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Thread: A steady 8x10 camera for long and heavy lenses?

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  1. #1

    A steady 8x10 camera for long and heavy lenses?

    Hello everyone:

    I have been shooting 4x5 for a couple of years (with Sinar f1) and am preparing to jump into 8x10. As I know, monorail 8x10 are usually heavy and huge, so I would consider wood foldable cameras firstly. I was thinking about canham wood 8x10, which is not too heavy and the price is acceptable, before I consider the lenses that I'm going to use. But after knowing I will use apo-symmar 360mm (or apo-sironar 360mm) and possibly 480mm and 600mm lenses, I am not so sure if canham's structure is steady enough for heavy lenses (around 3-4 lbs) and long bellows extension. I know for sure that the ebony 8x10 is quite steady but the price is way beyond what I can afford. Wisner 8x10 was one of my option, but the delay and uncertainty of deliver time problem will be a headache. So, could anyone who has been in 8x10 recommend a camera that balance between weight, portability, steadiness and price?

    the following features are preferred:

    1.It will be better if foldable since I shoot mostly outdoors.

    2.I will expect the camera capable of using 600mm lens steadily.

    3.Sinar or Linhof type lens board are preferred since all my lenses use these two types of boards.

    Thanks a lot!

    Jeremy

  2. #2
    Geos
    Join Date
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    A steady 8x10 camera for long and heavy lenses?

    I've been shooting Canham's 8x10 (wood) for about 10 years now with lenses as long as 1200mm. The camera is not the sturdiest one out their but fine for field work. I've shot using a 600mm Apo-Ronar in an Ilex #5 shutter (read heavy) and gotten sharp results in strong wind. There is a 1/4-20 threaded socket under the front standard that will accept a second tripod or other support. Recommended.

  3. #3

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    A steady 8x10 camera for long and heavy lenses?

    Jeremy,

    I've used Canham, Deardorff, and Ebony.

    First, none of these cameras are as rigid at around 600mm as a 4x5 at full extension. They're not floppy, but they do tend to "sing" like a tuning fork when racked out, so you want to let things settle a bit before tripping the shutter.

    Second, this is one case when weight is your friend. The heavier the camera, the less rigid the camera has to be and the less prone to vibration. Obviously this is a tradeoff, since the Canham and Ebony are usable on the Gitzo 1348 and Kirk BH-1 (my 4x5 setup), while the 'dorff is happier with the Ries when it's extended far enough to use a 19" or 24" lens.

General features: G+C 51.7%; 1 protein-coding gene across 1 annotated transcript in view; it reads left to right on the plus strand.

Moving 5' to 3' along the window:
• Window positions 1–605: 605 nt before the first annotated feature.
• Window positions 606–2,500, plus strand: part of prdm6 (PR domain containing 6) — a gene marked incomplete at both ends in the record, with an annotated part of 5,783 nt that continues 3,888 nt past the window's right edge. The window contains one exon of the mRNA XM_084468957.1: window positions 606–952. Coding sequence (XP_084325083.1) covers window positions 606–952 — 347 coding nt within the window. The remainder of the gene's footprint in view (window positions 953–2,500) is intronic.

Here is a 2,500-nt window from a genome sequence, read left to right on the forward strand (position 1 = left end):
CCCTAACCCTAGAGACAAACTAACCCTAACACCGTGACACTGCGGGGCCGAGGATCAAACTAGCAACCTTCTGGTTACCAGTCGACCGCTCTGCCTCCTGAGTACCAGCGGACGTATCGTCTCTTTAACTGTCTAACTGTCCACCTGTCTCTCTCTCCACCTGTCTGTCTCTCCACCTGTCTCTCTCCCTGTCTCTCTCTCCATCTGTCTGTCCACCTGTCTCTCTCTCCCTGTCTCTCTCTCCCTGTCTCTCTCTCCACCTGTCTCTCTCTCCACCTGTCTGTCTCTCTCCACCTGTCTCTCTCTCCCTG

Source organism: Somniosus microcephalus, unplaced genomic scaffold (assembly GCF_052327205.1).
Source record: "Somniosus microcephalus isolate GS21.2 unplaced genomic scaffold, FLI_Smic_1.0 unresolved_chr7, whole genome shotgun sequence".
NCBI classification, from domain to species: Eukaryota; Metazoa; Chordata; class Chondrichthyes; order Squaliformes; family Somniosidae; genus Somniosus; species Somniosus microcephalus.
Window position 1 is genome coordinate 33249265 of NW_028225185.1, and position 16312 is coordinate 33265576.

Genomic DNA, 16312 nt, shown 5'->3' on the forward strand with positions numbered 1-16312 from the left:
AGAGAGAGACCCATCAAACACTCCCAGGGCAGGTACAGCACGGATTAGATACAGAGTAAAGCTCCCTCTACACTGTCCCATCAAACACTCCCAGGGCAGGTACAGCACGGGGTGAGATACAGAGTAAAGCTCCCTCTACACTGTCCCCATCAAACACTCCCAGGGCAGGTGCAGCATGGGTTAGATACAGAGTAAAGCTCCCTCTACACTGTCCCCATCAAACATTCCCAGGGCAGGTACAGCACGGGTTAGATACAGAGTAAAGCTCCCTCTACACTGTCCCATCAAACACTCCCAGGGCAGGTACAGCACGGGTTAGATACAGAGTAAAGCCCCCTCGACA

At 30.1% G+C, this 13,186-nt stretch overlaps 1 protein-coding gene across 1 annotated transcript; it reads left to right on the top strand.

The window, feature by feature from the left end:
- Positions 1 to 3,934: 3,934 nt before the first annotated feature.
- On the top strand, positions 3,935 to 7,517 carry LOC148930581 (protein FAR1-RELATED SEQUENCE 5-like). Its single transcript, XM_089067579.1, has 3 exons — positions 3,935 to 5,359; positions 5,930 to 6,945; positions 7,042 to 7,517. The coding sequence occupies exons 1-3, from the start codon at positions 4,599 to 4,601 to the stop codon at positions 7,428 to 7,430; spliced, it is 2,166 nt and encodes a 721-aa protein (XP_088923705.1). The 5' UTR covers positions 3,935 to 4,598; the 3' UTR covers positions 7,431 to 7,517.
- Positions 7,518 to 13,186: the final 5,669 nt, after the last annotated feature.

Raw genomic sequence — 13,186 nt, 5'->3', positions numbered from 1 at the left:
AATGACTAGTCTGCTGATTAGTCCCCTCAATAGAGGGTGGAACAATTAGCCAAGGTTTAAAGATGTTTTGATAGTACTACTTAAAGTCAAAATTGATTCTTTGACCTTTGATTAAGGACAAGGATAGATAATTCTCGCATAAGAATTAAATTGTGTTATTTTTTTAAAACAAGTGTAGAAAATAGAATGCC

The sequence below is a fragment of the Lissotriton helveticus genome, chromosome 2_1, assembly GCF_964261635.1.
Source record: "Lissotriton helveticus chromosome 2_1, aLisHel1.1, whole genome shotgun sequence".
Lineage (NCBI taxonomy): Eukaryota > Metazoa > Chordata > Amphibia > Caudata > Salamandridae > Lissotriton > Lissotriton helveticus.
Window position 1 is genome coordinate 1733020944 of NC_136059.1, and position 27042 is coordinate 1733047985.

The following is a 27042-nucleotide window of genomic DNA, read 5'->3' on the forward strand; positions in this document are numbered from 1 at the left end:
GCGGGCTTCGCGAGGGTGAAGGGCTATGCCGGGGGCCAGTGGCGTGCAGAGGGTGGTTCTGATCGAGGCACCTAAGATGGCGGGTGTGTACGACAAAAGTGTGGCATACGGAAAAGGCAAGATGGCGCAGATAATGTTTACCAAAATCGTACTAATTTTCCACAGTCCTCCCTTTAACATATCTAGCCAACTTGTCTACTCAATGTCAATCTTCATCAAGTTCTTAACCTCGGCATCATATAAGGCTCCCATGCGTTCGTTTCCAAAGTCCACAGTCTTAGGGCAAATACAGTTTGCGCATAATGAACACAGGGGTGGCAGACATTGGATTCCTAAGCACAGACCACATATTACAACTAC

Finally, a Fujinon 600mm C lens is quite light, and if this is the long lens, heavier lenses in the 360mm - 480mm range should be manageable with almost any field camera, since a 360mm lens really doesn't extend an 8x10 much over a normal 12" lens. I've had a 360mm f/4.5 Heliar the Deardorff and Ebony without a problem, didn't have it and the Canham at the same time.

    Nearly all 8x10 field cameras are certainly usable with a 600 Fuji C and a 19" Artar, bellows length to accomodate of course. You might check with Jim at Midwest, he occasionally has used Ebony 8x10s at a "resonable" price.

    Steve

  4. #4

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    A steady 8x10 camera for long and heavy lenses?

    Take a glance at the "Wehman 8x10" thread for comments on that camera by myself and others. As it is made up of solid metal U-shaped plates, the base is about as rigid as it can be. If the 30.5" bellows is sufficient for you, it is worth consideration.

    On the other hand, if you can get used to working with a less rigid camera, the Canham is longer reaching, has more movements, and is overall a more sophisticated and beautiful design. You get what you pay for.

    Both are compact and lightweight and have good reputations.

    And, of course, there are monorails and then there are monorails. Both Gowland and Toho make monorails that travel relatively well. They require some disassembly to stow in a backpack, but once you get it back together you have a monorail, with its various advantages. Would you really rather have a monorail? Then check out the Gowland at petergowland.com, and the Toho at badgergraphic.com. I have both a 4x5 Gowland and a 5x7 Toho. The Gowland is quite fiddley, but absurdly lightweight and compact. The Toho is much more substantial, and consequently heavier and bulkier. Neither is perfect: the Gowland is nearly impossible to square up; Peter told me not even to try. The Toho is a little tricky to focus, as it can shift as you tighten it down.

  5. #5

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    A steady 8x10 camera for long and heavy lenses?

    The Wehman 8x10 is reputedly a stable foldable platform for longer lenses. Here is the thread that CXC is alluding to: